Sen. Tom Cotton’s critics are giving him a history lesson on Twitter.
The Arkansas Republican spent 10 minutes on Wednesday talking about the Pilgrims who first settled in Plymouth, Mass., in 1620, and blasted “revisionist charlatans of the radical left” for failing to properly mark the 400th anniversary of the ship, the Mayflower, carrying the colonizers into Cape Cod.
“Regrettably, we haven’t heard much about this anniversary of the Mayflower. I suppose the Pilgrims have fallen out of favor in fashionable circles these days,” he said in a clip that went viral on Twitter.
‘There appear to be few commemorations, parades or festivals to celebrate the Pilgrims this year, perhaps in part because revisionist charlatans of the radical left have previously claimed the previous year as America’s true founding.’
Sen. Tom Cotton
Cotton was referring to the 1619 Project developed by the New York Times Magazine last year, which “aims to reframe the country’s history by placing the consequences of slavery and the contributions of Black Americans at the very center of [the U.S.’s] national narrative.” Native Americans were already living in North America before the Pilgrims arrived, of course. What’s more, the 1619 Project names its titular year as the time when America was truly founded because a ship arrived in Virginia in 1619 with about 30 enslaved Africans on board.
Cotton was also upset by a New York Times piece published this week that delved into the “Thanksgiving myth,” joining the articles that have debunked the cherished grade-school tale of the Pilgrims and the Native Americans sealing their friendship by sharing a harvest feast together. The Times article instead discusses the “brutality of settlers’ expansion into the Great Plains and American West,” and the generational suffering of the Native Americans.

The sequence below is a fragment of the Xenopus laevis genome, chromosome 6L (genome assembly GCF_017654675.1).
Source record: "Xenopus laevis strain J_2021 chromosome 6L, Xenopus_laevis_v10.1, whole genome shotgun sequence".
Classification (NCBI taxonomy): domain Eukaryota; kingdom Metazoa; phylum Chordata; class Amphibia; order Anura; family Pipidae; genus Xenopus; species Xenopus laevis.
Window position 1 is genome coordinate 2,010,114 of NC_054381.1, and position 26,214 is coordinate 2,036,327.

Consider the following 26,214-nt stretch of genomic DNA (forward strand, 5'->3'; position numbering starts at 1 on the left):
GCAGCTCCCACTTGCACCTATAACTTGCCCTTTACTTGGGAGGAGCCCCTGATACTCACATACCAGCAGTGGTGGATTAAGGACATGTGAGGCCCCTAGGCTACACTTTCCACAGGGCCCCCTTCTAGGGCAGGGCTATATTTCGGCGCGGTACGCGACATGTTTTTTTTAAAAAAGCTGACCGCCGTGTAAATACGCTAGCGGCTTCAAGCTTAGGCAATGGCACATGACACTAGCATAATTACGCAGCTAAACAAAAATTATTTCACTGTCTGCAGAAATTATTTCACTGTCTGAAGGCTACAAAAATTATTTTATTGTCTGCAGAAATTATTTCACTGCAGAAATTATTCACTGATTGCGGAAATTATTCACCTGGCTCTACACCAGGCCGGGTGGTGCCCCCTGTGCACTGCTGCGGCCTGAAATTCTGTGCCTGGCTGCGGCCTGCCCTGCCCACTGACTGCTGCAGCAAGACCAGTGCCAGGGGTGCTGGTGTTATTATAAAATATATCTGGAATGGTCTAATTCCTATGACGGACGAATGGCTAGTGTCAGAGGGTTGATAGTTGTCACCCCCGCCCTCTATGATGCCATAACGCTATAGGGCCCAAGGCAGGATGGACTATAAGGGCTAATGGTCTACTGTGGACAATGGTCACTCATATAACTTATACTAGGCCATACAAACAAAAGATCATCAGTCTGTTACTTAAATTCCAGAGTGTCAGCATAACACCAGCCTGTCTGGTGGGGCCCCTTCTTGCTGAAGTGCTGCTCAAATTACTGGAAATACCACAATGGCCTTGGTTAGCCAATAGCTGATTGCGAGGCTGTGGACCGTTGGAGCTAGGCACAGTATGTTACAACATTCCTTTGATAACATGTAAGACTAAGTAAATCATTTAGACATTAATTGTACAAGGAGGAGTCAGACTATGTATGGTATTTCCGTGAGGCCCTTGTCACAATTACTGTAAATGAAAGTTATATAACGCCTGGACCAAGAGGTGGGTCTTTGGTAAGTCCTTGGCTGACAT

Cotton said, “Just today for instance the New York Times called the [Pilgrims’] story a myth and a caricature. In the ‘Food’ section, no less. Maybe the politically correct editors of the debunked 1619 Project are now responsible for pumpkin-pie recipes at the Times as well.”
Watch him here:
His roughly 10-minute video clip went viral, with critics including Rep. Ilhan Omar (D-Minn.) mocking him as possessed of a sense of history that “doesn’t go beyond your 3rd grade coloring books.”
Others argued his remarks were tone-deaf on a day when the U.S. death toll from the ongoing COVID-19 pandemic passed a quarter of a million.
This isn’t Cotton’s first brush with controversy. He proposed a bill in July to ban schools from teaching the 1619 Project as part of their curriculums, arguing that the project was wrong in calling America a “systemically racist country.” He was slammed at the time — particularly being quoted calling slavery a “necessary evil,” although he countered that his remarks were taken out of context.
He also drew criticism over the summer for a New York Times op-ed headlined “Send In the Troops,” in which he called for “an overwhelming show of force to disperse, detain and ultimately deter lawbreakers” and stop an “orgy of violence,” as he characterized the long-running protests, only occasionally turning violent, across the nation in the wake of George Floyd’s death at the hands of Minneapolis police.
Times staffers revolted over the paper’s decision to publish Cotton’s column, with dozens of reporters, columnists, editors and producers tweeting: “Running this puts black @nytimes staff in danger.” The Times later said that it had made a mistake in publishing the Cotton column, and opinion-page editor James Bennet resigned.